While the audience originally thought Tom was Jaquan’s plus one, he is reintroduced as Jaquan’s partner. Tom also advocates for Black issues but still has his own, including addiction. He is sometimes the source of the tension, especially when he spouts the notion that Black people should be on the endangered species list to keep them from being mistreated.
Tom is a complex character, and the climax follows right after Tom breaks his sobriety by drinking a cocktail. Senior Britain Hope has unmatched emotional depth, depicting Tom’s sadness, regret, energy and passion — sometimes all in one scene.
Finally, there is Rita, who lost her son Elijah — played by junior KJ Powell — after he was shot by a police officer. While in mourning, she arrives last to the party and uses her personal experience to lower rising tensions. She is the only Black person at the party who seemingly agrees with putting Black people on the endangered species list. As a mother, she conveys that if her son was on that list she could have seen him again. She can appreciate how Molly tries to help and keeps everyone together through her personal narrative.
Sophomore Jada Henry’s kind and openhearted demeanor springs to life in Rita and allows the characters and the audience to bring their emotional walls down.
The cast and the characters all have emotions and stories that link together to create an unforgettable performance; however, knowing how it’s all put together is what makes it a true masterpiece.
With any online format, there are always kinks, but that didn’t stop these actors. During the Friday performance, the actors incorporated an amazing improvised transition when Frizell experienced WiFi issues. Despite a screen appearing frozen, the improv feels natural and doesn’t slow the pace of the play.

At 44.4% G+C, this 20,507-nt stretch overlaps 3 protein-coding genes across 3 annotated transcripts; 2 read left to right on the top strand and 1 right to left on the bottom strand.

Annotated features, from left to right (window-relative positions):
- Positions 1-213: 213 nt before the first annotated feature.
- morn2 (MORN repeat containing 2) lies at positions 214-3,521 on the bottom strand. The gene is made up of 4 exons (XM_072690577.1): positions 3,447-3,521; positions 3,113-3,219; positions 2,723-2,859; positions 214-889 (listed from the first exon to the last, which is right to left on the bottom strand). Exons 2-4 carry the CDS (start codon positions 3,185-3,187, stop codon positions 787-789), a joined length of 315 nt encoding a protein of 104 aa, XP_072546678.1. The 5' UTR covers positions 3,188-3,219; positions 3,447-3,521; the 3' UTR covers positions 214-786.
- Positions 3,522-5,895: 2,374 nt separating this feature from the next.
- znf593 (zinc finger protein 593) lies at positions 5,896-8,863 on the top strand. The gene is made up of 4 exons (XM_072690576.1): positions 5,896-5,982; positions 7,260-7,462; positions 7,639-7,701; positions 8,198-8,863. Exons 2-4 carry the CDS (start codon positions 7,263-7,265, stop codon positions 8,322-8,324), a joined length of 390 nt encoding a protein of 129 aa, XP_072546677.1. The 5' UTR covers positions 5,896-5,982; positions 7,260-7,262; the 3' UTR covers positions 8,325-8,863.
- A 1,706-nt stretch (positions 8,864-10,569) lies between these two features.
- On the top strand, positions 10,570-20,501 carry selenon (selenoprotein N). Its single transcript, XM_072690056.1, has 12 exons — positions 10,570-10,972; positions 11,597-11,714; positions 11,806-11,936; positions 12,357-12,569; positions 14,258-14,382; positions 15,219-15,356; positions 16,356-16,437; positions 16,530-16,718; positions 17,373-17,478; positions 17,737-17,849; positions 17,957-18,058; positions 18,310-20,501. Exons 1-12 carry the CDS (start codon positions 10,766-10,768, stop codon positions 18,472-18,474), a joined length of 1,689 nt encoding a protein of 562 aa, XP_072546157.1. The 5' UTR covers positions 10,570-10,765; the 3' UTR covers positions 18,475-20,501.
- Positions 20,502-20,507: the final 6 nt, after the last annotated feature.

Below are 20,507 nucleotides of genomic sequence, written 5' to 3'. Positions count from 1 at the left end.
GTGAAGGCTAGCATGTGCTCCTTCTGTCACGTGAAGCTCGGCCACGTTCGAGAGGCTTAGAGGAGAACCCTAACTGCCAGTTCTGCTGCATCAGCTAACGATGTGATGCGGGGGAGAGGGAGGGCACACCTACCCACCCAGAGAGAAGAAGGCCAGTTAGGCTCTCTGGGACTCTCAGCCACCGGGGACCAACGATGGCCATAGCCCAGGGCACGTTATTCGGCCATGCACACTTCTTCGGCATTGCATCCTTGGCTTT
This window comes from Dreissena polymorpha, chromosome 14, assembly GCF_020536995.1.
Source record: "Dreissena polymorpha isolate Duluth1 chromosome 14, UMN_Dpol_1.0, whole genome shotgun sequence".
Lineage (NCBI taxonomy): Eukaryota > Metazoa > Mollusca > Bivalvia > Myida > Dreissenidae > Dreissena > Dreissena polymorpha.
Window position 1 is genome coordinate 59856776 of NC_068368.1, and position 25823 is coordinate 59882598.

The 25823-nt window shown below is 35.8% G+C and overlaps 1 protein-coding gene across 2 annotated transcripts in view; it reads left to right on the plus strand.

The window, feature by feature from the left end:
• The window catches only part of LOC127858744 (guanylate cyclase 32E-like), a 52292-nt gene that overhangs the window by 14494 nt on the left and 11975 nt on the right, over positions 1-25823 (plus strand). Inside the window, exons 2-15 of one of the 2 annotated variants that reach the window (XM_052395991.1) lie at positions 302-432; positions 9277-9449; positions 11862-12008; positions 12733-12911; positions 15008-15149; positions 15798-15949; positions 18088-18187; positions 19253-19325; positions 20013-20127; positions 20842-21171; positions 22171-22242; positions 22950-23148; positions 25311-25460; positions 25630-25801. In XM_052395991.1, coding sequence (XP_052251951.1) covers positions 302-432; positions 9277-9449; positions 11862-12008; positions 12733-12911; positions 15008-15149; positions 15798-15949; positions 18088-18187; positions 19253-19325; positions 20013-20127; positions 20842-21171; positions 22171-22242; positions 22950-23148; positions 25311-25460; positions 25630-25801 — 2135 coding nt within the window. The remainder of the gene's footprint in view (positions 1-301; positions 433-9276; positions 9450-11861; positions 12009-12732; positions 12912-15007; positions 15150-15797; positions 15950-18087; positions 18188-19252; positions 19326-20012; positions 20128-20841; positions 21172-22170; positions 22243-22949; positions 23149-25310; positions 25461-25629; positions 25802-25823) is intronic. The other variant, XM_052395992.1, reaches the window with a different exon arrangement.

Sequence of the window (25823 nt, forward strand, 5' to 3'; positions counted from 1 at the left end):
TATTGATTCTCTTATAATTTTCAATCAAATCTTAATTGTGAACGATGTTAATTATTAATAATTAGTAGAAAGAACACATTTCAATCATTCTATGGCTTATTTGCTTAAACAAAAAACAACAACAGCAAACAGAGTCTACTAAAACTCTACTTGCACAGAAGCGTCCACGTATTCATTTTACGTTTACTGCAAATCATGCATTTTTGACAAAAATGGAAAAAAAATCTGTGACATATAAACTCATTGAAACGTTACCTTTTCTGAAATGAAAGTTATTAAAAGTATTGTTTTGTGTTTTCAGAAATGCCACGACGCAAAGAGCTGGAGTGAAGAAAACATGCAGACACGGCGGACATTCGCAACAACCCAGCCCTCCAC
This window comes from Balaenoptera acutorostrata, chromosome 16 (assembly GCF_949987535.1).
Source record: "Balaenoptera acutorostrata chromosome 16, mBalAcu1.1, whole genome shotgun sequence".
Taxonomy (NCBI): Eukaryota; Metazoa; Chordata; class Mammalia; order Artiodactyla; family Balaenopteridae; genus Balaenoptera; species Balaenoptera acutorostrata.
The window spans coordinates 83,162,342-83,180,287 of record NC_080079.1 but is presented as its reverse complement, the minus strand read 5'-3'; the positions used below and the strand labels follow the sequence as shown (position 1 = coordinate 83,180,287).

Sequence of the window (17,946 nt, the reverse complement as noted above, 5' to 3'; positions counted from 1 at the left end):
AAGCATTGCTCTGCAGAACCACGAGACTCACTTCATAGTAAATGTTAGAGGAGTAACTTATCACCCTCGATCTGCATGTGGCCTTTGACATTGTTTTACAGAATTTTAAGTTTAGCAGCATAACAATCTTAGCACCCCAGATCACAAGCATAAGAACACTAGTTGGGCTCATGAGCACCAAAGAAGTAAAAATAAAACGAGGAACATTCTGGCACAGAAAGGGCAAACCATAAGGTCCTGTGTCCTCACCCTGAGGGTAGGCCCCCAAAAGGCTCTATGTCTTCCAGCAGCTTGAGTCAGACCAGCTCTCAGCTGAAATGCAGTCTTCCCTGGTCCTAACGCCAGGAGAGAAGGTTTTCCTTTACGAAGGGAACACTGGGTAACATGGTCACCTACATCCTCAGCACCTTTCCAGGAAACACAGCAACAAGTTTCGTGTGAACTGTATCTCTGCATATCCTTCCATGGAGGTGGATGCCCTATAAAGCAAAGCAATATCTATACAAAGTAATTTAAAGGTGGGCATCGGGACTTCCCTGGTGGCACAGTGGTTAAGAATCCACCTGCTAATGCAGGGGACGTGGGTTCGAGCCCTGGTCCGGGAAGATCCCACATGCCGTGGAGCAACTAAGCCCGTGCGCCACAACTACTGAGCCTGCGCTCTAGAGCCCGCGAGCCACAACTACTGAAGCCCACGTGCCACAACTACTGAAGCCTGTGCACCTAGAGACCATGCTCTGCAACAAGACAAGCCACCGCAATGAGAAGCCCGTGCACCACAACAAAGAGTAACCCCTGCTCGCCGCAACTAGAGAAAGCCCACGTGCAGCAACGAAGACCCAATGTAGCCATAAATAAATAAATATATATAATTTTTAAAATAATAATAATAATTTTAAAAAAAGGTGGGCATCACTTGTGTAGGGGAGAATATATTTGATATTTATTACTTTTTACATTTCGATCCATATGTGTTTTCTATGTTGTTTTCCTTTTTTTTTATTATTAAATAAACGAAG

Some tech issues are more hidden. On stage, students can see and react in real-time, but online, the actors had to preemptively react so the audience could see it as if it was happening right after they finished their line. It takes tremendous work and dedication to be that precise, and none of it went unnoticed.
Overall, this play was a conversation between different people with their own subset of experiences and opinions. Brock, Preston, Frizell, Hope, Henry and Wilson step into their characters and become vulnerable. In doing so, they create an authentic demonstration of why talking about these issues is important, how to talk about them and how to find a common ground.
With an emotionally driven storyline, a professional and passionate cast and a national topic of intrigue, “Polar Bears, Black Boys & Prairie Fringed Orchids” provokes others to have a conversation about the worth of Black lives and how we can all come together to understand each other.
The Pepperdine Theatre Department may have called it curtains for this performance, but their masterful performances have cultivated an undying dialogue.